Let Me Entertain You
Strangely though, even with its abilities predominantly planted in the entertainment division, the Radeon HD4650 seems to be somewhat anaemic in the 5940G. Benchmarks from FarCry 2 also confirmed the HD4650’s lack of grunt, managing to average only 23fps on medium settings, without anti-aliasing, at the maximum screen resolution of 1366 x 768. On the high settings, only an average of only 16fps was achieved with significant frame-tearing.
A bit on the large side considering the screen size
Graphics performance aside, the Aspire 5940G packs some nifty features. To the right of the keyboard is the media control touchpad that provides backlit controls for your media player of choice along with a rotating volume control. Also, as a bonus, the mouse touchpad has some basic multi-touch features such as pinch-to-zoom and the option of two finger scrolling even though there is a scrollbar on the side of the pad.
The multimedia functionality is further boosted by the largest subwoofer I have ever seen fitted to a laptop. Nicknamed TUBA, this is the major contributor to the larger than expected footprint. Still, it does deliver fairly impressive sound reproduction with its Dolby Home Theatre Virtual Surround Sound capability. Overall, the sound output from the 5940G puts most other laptops to shame, but is still no match for a decent pair of portable speakers.
Due to the sub-optimal use of available space for a bigger and higher resolution screen, along with the poor battery life and somewhat lousy graphics performance this isn't likely to appeal to more demanding users. However, Acer has managed to produce a responsive machine for day-to-day tasks and would likely suit the home user very well. There are plenty of others in the price and spec range, even more from Acer itself, that are certainly worth a look, but you may want to keep the Aspire 5940G in mind – it does what it says on the tin. ®
Thanks to SaveOnLaptops for the loan of the review sample.
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Re: ACER - forget them - warranty not honoured
Rubber feet fall off hot laptops. There are plenty of replacements you can buy in kitchen shops and the like without needing to trouble manufacturers for official parts.
ACER - forget them - warranty not honoured
ACER cannot be trusted to honour it's warranty, by personal experience, and even for a commercial customer. And we were dealing with a countries corporate office not through a dealer.
Their 'extended' warranty - something most laptop users should have - has so many exclusions to make it nigh on worthless.
A rubber foot fell off, my country typically has summer days reaching 35-40C. Do they have spares? NO! You have to buy a whole new base cover - hardly a reasonable thing to do. (Rubber feet are excluded from any warranty coverage).
Given that they glue aircraft together you would have thought ACER could make feet permanent attachments.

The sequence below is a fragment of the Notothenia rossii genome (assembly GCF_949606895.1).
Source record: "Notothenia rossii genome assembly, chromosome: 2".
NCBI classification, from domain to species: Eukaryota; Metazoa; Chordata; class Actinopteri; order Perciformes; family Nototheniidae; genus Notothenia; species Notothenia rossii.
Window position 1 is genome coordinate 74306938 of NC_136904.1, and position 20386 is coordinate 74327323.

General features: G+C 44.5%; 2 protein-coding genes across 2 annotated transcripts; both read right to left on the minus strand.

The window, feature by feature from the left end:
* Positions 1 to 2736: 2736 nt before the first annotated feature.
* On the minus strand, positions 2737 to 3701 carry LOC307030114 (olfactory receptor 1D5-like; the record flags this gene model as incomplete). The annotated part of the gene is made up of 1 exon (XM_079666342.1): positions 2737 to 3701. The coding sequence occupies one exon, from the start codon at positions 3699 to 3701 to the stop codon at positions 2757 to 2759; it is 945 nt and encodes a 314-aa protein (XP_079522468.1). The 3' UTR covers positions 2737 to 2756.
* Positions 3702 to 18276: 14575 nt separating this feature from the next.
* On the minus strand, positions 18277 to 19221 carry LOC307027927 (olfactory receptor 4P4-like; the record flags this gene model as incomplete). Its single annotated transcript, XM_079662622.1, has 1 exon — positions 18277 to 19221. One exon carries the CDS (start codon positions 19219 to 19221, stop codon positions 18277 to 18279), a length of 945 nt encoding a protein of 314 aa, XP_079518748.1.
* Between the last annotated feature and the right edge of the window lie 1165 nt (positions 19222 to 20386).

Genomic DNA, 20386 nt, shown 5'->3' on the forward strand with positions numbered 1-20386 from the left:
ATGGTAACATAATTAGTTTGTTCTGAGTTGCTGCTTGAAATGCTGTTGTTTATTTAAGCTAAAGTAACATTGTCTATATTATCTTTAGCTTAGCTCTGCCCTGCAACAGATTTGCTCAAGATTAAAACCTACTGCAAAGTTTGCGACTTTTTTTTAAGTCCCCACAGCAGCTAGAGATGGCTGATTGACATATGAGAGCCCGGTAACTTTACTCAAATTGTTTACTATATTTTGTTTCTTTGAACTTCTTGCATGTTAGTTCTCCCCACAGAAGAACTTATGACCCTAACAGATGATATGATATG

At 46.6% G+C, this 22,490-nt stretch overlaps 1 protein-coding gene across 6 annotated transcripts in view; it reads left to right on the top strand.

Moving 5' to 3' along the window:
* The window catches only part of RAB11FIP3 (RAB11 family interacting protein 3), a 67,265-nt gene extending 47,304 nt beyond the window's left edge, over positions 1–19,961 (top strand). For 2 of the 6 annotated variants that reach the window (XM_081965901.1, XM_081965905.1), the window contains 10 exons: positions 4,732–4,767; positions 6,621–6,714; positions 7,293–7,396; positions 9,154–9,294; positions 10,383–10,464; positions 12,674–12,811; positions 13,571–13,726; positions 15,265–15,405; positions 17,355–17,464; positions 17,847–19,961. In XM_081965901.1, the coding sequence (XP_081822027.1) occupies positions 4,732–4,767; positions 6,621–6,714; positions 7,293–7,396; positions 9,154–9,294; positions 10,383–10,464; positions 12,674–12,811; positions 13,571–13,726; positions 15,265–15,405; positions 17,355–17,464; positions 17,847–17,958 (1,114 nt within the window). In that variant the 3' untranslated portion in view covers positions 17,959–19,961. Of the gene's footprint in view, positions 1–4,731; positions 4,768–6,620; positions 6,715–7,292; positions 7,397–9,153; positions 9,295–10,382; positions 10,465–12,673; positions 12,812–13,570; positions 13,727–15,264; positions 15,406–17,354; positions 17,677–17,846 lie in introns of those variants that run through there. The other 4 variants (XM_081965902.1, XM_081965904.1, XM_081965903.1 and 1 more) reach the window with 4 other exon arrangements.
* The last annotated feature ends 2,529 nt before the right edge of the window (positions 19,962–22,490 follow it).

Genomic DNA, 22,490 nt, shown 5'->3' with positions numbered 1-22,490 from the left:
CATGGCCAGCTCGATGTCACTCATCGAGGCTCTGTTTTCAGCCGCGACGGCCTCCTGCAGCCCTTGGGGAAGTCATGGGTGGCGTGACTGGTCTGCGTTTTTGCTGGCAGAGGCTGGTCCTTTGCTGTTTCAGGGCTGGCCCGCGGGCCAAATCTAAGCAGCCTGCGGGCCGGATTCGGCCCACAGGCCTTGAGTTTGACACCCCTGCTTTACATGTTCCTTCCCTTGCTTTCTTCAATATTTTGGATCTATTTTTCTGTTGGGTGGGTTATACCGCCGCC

ASUS, however, do replace feet which is why the corporate office now has 163 ASUS computers.
Because regular chips aren't much higher
Compared to the 840 (the only one likely to ever reach 45W) the 860S isn't really much higher. And if you lock it to a certain maximum, either in the BIOS or with one of a number of multiplier-tweaking tools for Windows or Linux, you get the same power output. By locking a 970 even lower, you get even more out of it at the same TDP, but those are insanely expensive and the power savings will never add up to the cost difference. Once the 32nm parts come downlevel just a little more, they would make much more sense for servers than mobile parts.
iirc, the boards for Dothan or Merom were only being made up until Conroe was widely available, since Conroe could likewise be equivalently clocked down.
Here. have some fecking letters and/or digits
"mobile CPU with a TDP of 45W comes at a great cost"
This is true, but it is a great TDP for a low to midrange server though. Why is it so hard to find a motherboard with a mobile cpu these days? You used to be able to get them a few years back but they seem to have dried up. All I want is a box with a lowish thermal footprint that I can run 24/7 without creating an excitingly high power bill at the end of the month. It doesn't need to be super grunty but does need to have VT extensions and support more than 2G RAM
I currently run an Atom 330 box but it doesn't have VT and is artificially limited to 2GB by those knob ends at intel. Honestly, why bother adding 64Bit instructions to a CPU which you won't allow to be paired with any more than 2Gb RAM anyway?
WTF is the point of that?
A job for trading standards
You have an automatic right to assume that electronic equipment will work for at least 6 months from getting it, and in some cases your reasonable expectation that equipment will work extends for about 5 years after purchase; a year is probably reasonable for a laptop. If anything fails in this period you have a prettty automatic right to a repair or replacement, and if not given you should be talking to Trading Standards.